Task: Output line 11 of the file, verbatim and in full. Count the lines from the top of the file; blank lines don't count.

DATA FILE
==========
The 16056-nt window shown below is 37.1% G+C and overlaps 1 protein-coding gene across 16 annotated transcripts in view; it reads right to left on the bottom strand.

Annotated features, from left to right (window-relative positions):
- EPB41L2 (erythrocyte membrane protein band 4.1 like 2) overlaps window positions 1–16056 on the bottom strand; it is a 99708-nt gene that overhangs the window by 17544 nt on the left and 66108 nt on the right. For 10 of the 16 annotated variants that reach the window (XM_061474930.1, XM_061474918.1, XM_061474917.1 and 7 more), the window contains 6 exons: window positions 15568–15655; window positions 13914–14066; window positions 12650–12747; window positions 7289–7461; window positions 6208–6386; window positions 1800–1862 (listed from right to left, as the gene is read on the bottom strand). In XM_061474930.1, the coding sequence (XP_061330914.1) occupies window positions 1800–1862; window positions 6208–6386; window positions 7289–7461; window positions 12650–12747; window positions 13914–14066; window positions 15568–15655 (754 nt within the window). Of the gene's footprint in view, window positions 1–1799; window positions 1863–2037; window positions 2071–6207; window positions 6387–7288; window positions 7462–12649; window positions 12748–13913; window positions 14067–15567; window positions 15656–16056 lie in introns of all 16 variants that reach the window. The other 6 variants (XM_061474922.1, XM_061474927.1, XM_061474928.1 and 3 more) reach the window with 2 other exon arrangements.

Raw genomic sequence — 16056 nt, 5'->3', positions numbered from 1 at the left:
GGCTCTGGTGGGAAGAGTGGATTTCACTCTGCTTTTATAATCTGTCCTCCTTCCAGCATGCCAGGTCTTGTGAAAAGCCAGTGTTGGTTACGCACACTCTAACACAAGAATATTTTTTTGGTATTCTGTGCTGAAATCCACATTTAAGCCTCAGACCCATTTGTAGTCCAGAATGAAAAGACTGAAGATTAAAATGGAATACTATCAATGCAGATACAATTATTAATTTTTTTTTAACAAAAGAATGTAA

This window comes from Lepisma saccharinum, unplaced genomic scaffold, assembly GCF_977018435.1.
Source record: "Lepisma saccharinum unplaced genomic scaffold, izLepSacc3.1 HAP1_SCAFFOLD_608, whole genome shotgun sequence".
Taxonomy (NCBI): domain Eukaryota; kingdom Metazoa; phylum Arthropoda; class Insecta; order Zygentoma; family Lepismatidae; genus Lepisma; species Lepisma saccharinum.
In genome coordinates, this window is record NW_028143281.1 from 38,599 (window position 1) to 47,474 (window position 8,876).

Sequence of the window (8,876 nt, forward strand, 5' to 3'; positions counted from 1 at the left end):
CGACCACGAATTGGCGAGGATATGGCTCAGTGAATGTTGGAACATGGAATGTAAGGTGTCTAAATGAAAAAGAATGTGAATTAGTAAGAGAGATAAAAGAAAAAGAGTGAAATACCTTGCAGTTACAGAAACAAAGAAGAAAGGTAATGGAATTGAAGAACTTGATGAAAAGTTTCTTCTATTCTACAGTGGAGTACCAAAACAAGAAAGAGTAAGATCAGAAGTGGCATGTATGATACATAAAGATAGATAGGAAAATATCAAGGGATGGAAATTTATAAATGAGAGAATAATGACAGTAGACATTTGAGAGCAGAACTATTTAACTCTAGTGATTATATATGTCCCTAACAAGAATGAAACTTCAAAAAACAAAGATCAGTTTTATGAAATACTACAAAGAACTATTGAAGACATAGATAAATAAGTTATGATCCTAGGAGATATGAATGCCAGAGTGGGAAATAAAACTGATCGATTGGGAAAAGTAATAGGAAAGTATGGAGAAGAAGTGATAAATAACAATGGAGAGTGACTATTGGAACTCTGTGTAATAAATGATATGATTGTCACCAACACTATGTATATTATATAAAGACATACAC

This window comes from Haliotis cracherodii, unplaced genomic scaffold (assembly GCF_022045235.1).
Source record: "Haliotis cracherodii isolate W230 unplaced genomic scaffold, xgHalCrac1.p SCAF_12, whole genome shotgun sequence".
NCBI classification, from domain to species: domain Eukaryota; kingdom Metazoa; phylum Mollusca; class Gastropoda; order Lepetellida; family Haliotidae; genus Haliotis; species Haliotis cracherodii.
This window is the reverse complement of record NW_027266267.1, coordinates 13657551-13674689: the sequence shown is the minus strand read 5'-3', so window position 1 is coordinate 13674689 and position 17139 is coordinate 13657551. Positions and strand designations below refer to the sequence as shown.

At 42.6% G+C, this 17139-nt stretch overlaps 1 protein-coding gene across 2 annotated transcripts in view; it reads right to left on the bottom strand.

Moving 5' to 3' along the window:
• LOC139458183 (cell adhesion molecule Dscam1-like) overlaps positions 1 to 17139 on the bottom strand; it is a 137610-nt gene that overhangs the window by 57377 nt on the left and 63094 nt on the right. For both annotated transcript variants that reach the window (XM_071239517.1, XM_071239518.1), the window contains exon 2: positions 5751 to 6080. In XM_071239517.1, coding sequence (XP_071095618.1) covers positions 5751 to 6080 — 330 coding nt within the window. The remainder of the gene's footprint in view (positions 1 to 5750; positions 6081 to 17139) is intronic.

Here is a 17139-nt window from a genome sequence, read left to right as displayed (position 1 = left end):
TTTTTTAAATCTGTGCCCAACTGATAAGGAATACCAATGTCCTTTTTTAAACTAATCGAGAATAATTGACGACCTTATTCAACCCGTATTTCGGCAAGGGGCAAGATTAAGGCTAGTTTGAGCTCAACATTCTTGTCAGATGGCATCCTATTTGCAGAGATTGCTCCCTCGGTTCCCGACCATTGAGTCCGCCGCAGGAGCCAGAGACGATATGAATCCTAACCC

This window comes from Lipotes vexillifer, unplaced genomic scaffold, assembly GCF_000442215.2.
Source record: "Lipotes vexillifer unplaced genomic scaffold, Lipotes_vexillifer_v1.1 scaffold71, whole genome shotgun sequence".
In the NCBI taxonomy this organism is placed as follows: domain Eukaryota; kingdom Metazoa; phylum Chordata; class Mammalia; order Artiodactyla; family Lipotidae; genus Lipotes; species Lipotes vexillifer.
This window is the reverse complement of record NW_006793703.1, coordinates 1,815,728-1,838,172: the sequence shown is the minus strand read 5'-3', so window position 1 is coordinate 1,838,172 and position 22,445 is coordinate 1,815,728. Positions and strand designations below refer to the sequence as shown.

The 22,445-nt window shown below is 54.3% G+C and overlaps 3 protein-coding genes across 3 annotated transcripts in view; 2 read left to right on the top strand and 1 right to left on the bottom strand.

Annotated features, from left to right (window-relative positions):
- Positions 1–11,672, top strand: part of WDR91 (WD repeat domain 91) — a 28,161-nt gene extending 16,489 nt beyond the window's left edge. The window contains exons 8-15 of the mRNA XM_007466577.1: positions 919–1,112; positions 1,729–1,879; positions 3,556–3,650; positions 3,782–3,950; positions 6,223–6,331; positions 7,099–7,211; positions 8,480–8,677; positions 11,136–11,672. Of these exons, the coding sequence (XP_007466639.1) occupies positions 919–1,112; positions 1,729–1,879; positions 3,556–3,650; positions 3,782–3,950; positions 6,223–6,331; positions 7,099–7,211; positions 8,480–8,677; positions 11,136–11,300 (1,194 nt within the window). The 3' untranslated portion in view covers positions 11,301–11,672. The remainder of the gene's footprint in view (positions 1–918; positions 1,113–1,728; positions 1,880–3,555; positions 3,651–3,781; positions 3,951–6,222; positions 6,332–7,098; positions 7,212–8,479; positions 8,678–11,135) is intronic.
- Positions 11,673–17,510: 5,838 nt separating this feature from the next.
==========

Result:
CGACCACGAATTGGCGAGGATATGGCTCAGTGAATGTTGGAACATGGAATGTAAGGTGTCTAAATGAAAAAGAATGTGAATTAGTAAGAGAGATAAAAGAAAAAGAGTGAAATACCTTGCAGTTACAGAAACAAAGAAGAAAGGTAATGGAATTGAAGAACTTGATGAAAAGTTTCTTCTATTCTACAGTGGAGTACCAAAACAAGAAAGAGTAAGATCAGAAGTGGCATGTATGATACATAAAGATAGATAGGAAAATATCAAGGGATGGAAATTTATAAATGAGAGAATAATGACAGTAGACATTTGAGAGCAGAACTATTTAACTCTAGTGATTATATATGTCCCTAACAAGAATGAAACTTCAAAAAACAAAGATCAGTTTTATGAAATACTACAAAGAACTATTGAAGACATAGATAAATAAGTTATGATCCTAGGAGATATGAATGCCAGAGTGGGAAATAAAACTGATCGATTGGGAAAAGTAATAGGAAAGTATGGAGAAGAAGTGATAAATAACAATGGAGAGTGACTATTGGAACTCTGTGTAATAAATGATATGATTGTCACCAACACTATGTATATTATATAAAGACATACAC